Choosing Roses for Fragrance

What’s the first thing most people do when they are handed a rose? They smell it. The fragrance of roses has been cherished for ages and is one of the main motivations for growing them. Fragrant rosebushes, placed under windows, along walkways, or near outdoor seating areas, fill the air with a wonderful scent that complements the beauty of the flower. If a fragrant garden is your goal, or if you want fragrant roses to use in potpourris or recipes, you need to choose from the most fragrant varieties available.

Like other sensory stimuli, fragrance is highly subjective. A scent that appeals to one person may repel another and be barely perceptible to a third. And a rose itself may have different degrees and types of fragrance at different times.

A rose is most fragrant when it is one-quarter to two-thirds open and has been slightly warmed by morning sun. This heating causes the rose to release droplets of fragrant oil from tiny scent emitters on its petals and, in some types of roses, from the leaves. However, too much sun or wind can quickly carry these oils away and leave the rose with a faint or disagreeable odor. On a sunny day fragrance declines by as much as 40 percent. On a cool or damp day, by contrast, a rose releases little or no fragrance, and what fragrance is released may be masked by mildew.

Not all roses are fragrant, and the classic “rose” scent is just one of a variety of rose fragrances. Roses have seven basic fragrances: rose, nasturtium, violet, apple, lemon, clove, and tea. The traditional rose scent occurs only in red or pink roses—possibly for genetic reasons, although many red and pink roses are scentless. White and yellow roses tend to have tea, nasturtium, violet, or lemon scents. Orange roses usually smell of tea, nasturtium, violet, or clove. Eglanteria roses have an apple scent, which comes primarily from the leaves.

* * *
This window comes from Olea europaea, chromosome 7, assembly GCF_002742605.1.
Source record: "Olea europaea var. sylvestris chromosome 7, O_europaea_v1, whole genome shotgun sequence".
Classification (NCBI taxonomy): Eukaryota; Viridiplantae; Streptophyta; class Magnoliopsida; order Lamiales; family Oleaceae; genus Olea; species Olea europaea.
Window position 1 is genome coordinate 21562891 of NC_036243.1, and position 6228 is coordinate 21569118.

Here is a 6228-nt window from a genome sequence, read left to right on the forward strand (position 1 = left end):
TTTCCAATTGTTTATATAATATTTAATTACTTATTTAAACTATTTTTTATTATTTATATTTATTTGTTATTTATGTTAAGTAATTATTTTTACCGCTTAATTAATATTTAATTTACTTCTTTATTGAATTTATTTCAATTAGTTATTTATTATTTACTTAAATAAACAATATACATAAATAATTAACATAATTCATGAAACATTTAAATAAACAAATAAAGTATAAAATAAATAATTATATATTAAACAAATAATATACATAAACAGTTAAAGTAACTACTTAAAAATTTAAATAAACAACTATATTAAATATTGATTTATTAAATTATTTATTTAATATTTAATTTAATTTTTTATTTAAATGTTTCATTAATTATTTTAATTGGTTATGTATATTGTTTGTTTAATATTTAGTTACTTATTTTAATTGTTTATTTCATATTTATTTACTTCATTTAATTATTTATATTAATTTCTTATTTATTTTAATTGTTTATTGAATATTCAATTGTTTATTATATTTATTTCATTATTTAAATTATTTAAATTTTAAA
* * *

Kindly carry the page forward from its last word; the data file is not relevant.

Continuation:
Rose breeders do not yet understand the genetics of rose fragrance, but they are aware that there are fewer fragrant modern roses than old garden roses. This may be because the primary goal of modem breeders is flower form, color, and disease resistance, with fragrance a somewhat lesser priority.

If fragrant roses are your goal, choose from the varieties in The Most Fragrant Roses. These roses are among the most fragrant available today. Some have been awarded the James Alexander Gamble Fragrance Award of the American Rose Society; a complete list of the winners of that award appears in The Most Fragrant Roses.

In addition, almost all alba, Bourbon, centifolia, damask, gallica, hybrid musk, hybrid perpetual, moss, noisette, Portland, and tea roses have fragrant flowers.